Care for Caregivers

Have you ever had an ailing family member in your vicinity day in and day out? What would be the first thing you’d do when they’d need help? Surely you’d rush to them and do the needful, possibly help feed them, clean them or just simply have a chat with them.

Care givers and what they do:

The same kind of tasks are done with as much care and love, by caregivers who are trained in the intricacies of care giving for patients suffering from chronic or terminal illnesses.  They literally become the beacons of service-mindedness in their endeavour to deliver their “job”. Their lives revolve around administering medication, booking consultations with doctors and other specialists like dieticians, psychologists, etc. and in some cases, even feeding, bathing and cleaning their patients. They shift focus from themselves to their patient, with a smile. So lost are they in their mission of catering to the needs of the patient they are entrusted with that they often end up not taking care of themselves. Wouldn’t you think such a person who is a personification of patience & care giving should also take care of herself/himself? In fact, caregivers should first take good care of themselves as one cannot take care of another individual unless (s)he is healthy.

Personal Care is Important:

We are always told to eat on time and sleep on time, take our medicines, if need be, on time, regularly exercise, meditate to keep our minds calm and fill our minds with positive thoughts. The simple reason behind this is good health. Imagine the problems that care givers will have to face in case they do not regularly take care of themselves. They might feel exhausted during their work hours, feel weak or fall sick. This is why it is reiterated that they pay as much attention to themselves while they are in charge of another person’s well being.

Effects of Care Giving on the Health & Well-being of the Caregiver:

Unfortunately, many a time the caregivers tend to get adversely affected by their nature of work.  Caregivers handle different types of patients with illnesses of different magnitudes and sometimes for many years. It is bound to have some effect on their well being if they are not constantly aware of their emotions and behaviour. Some repercussions are:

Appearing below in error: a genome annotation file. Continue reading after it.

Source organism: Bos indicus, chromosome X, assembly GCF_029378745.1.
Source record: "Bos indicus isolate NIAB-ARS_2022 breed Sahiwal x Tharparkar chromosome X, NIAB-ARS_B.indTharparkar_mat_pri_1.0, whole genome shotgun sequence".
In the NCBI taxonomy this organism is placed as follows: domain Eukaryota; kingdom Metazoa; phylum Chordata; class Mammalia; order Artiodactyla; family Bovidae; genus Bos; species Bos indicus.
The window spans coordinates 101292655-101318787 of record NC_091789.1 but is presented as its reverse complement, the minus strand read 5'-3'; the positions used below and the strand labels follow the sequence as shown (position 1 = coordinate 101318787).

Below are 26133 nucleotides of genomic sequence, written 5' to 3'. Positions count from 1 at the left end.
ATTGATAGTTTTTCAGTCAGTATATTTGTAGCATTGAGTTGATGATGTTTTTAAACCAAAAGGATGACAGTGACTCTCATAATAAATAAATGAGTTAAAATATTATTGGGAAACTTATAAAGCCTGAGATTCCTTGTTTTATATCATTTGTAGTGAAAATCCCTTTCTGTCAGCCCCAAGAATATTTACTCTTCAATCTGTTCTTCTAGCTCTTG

• Sleep deprivation
  • Extreme emotions
  • Failure to eat or sleep well
  • Postponing their own health care
  • Stress & anxiety

When we start to wonder about why this happens, we begin to realize that these things sometimes happen without their knowledge. What might be the support available to them?

Support Available to Care Givers:

Many Palliative Care centres extend succour to such caregivers so as to help them cope with their issues.

  1. Psychological support – Consultations with psychiatrists and psychologists are made available to them to address their personal problems.
  2. Peer Support Groups – Such groups tend to work in relieving stress and strengthening not only the bond between all these people from the same background but, even in personal strengthening. You might know that when you offer advice to another person, you feel you are in a better position than him/her.
  3. Caregiver Helpline – Many palliative care centres have a helpline for the caregivers in case of emergencies. This way they can reach out for help when they do not know where else to go.
  4. General Training in Palliative Care – Such vocational courses equip students (prospective caregivers) with the skills and knowledge of what they will be dealing with on a day-to-day basis. They are coached on how they should take care of themselves both physically and mentally. Handholding them through this process by giving them an insight into what they can anticipate, generally makes these trainings holistic and helpful in the long run.